1800 researchers are gathering in New Orleans this weekend to discuss efforts to treat and contain the worldwide obesity epidemic (what do you want to bet most of them have ties to big pharma and the diet industry, or are out-and-out paid by them?). 300 studies are going to be presented, and I would venture to say that the spin on all of them is to blame the fatties for being fat, and to continue to push weight loss, exercise, drugs, and genetic engineering as the panacea (not to mention shame and abuse because we all know how well all of those things work).
Let's see now, US population is approximately 302 million, and 60 to 64% are overweight (187.25 million) and 60% of those are obese (112.34 million) according to the statistics quoted. I find it hard to believe that the US has the majority of all the obese people in the world (they quote 300 million obese worldwide, so the US has at least 1/3 of them?).
Lifestyle, diet, and lack of exercise are quoted as the main causes of the obesity epidemic (yep, we sit around on our asses all day long stuffing our faces, fer shure fer shure).
Obesity can decrease life span by 5 to 8 years and is linked to increased risk of diabetes, hypertension, arthritis and cancer (and I really want to live that additional 5 to 8 years starving myself and exercising like a hamster on speed, yep yep yep). Not to mention that they haven't been able to prove that obesity actually causes any of those diseases (correlation is not causation, researchers).
An increase in the occurrence of type two diabetes over the past 20 years in the United States is due to the rise in obesity, according to The Obesity Society.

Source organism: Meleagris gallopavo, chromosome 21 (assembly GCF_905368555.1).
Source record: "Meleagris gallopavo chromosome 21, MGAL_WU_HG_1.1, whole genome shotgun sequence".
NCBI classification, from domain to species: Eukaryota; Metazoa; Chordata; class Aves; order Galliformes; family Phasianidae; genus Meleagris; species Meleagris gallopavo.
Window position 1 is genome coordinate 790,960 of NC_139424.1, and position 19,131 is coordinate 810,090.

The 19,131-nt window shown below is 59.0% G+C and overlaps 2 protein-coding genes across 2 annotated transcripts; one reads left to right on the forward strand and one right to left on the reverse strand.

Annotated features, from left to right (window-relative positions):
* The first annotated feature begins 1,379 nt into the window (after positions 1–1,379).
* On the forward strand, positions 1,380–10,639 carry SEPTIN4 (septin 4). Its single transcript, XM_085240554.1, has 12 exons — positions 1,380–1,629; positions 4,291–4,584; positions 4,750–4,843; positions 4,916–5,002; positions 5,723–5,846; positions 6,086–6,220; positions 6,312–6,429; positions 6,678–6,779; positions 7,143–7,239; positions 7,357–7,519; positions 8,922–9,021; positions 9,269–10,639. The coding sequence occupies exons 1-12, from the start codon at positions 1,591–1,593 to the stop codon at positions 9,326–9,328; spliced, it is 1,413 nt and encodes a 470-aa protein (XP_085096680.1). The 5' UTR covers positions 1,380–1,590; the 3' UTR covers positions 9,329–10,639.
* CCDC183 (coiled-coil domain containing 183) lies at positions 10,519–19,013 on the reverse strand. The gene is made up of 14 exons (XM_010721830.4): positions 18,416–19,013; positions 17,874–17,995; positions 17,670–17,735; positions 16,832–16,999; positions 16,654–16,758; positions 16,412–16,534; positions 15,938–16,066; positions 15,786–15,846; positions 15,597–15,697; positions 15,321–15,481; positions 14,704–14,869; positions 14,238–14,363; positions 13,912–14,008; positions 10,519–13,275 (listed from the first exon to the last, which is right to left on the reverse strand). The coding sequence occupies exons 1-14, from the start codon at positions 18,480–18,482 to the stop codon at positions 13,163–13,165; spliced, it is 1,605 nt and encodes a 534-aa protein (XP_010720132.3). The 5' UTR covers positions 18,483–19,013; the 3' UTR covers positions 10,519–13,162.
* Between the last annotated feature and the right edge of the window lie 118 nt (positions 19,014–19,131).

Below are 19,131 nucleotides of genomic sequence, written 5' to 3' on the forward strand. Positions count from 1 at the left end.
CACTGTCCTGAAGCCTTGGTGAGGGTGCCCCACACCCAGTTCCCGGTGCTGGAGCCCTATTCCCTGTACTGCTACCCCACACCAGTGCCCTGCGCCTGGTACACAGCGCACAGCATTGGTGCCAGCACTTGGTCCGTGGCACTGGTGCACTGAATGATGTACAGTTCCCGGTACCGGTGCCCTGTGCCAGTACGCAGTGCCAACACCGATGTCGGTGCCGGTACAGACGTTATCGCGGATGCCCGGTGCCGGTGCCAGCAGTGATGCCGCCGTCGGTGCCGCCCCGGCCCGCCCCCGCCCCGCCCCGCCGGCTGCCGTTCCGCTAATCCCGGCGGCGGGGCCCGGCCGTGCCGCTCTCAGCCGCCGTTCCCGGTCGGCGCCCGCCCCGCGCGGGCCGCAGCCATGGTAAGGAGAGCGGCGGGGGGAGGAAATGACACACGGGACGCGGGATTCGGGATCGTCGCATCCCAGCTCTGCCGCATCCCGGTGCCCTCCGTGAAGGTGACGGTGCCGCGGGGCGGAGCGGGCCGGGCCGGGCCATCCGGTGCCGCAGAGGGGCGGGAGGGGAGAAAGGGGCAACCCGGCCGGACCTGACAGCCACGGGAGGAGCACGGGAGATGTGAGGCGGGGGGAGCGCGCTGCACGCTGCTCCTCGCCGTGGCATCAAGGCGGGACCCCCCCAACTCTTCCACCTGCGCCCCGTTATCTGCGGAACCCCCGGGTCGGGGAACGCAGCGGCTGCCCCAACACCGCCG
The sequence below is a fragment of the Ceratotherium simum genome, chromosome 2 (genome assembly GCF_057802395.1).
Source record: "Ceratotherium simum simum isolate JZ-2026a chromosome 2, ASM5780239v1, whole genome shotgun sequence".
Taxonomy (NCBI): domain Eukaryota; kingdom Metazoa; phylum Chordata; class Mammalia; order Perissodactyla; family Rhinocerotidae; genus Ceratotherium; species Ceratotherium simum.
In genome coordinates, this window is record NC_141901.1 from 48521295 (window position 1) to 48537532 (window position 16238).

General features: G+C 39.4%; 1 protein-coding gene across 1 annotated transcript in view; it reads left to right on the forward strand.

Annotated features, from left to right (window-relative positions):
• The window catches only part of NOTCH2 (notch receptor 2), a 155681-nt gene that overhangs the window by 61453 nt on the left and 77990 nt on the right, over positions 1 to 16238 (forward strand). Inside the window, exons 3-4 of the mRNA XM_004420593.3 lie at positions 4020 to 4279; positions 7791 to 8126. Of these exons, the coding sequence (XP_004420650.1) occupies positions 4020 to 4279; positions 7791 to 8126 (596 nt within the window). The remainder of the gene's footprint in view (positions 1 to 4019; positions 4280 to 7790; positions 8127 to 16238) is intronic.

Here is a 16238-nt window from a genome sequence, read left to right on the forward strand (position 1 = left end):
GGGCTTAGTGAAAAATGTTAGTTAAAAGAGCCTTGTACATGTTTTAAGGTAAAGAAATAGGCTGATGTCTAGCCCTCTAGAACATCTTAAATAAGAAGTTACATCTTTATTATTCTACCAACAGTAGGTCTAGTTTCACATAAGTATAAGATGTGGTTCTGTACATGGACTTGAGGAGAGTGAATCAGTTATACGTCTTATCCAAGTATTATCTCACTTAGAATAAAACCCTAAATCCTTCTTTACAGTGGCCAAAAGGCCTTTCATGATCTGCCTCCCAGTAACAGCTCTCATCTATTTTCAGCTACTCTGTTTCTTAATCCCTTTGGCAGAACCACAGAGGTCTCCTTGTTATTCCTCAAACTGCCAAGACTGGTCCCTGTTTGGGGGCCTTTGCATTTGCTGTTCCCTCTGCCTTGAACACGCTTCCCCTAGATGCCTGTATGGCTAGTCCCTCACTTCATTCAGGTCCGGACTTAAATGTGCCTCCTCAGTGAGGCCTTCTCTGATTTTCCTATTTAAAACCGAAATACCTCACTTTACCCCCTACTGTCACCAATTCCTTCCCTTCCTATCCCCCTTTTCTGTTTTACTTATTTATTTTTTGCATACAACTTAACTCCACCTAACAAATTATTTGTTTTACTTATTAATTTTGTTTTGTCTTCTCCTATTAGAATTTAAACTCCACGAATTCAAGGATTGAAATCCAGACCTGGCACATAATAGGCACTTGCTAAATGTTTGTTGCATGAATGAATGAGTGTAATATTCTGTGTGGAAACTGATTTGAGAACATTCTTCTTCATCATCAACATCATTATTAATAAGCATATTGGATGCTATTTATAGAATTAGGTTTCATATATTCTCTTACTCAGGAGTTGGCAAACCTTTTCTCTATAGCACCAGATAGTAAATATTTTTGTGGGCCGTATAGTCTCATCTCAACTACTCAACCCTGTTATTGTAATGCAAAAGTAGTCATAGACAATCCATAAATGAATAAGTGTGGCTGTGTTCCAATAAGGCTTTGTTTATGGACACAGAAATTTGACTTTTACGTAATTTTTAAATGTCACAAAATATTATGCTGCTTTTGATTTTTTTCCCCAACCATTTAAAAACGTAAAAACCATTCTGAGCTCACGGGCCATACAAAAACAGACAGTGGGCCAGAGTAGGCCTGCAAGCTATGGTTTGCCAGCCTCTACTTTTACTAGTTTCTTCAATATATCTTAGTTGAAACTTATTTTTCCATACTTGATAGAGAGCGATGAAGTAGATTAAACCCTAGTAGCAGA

Being overweight is also blamed for doubling the risk of kidney cancer and breast cancer for post-menopausal women.
Death rates in the United States due to bad diet combined with a lack of exercise represent 16.6 percent of all deaths, almost equal to the toll from smoking.
An increase in type 2 diabetes....could that be due to better diagnosis, and more people being tested for it in the last 20 years?
You can blame obesity all you want for doubling the risk of diseases such as kidney cancer and breast cancer, but until you can prove causation, I'm not going to stress about it.
2.4 million people died in 2004 (16.6% of that is 398,000), so I think they are exaggerating how many of those deaths are due to obesity, since that number was revised down to 25,000 by the CDC.
The report urged "new, grand scale changes" across the country to stop the obesity epidemic from undermining the country's productivity.
"US economic competitiveness is hurting as our workforce becomes less healthy and productive. Obesity-related health care costs are draining dollars from the bottom line of businesses," it said.
I've got a new, grand scale change for you. Stop promoting the fat-phobic hysteria and start promoting Health At Every Size and respect everyone for the unique individual that they are, regardless of their size.
Obesity-related health care costs? The majority of those health care costs are caused by repeated weight loss dieting that doesn't work for permanent weight loss, doctors who refuse to look beyond a person's fat to diagnose and treat any illness, and people who can't afford to go the doctor until they are so sick their treatment costs more than it would have if they could have afforded early diagnosis and treatment. Not to mention that a lot of fat people put off going to the doctor because they are tired of being told to lose weight because any illness they have is caused by TEH FAT (yep, weight loss is going to cure that ear infection, it's going to make my arthritis go away, I won't have MS/fibromyalgia/cancer/whatever if I can just lose that extra 100 lbs or whatever it is I'm carting around).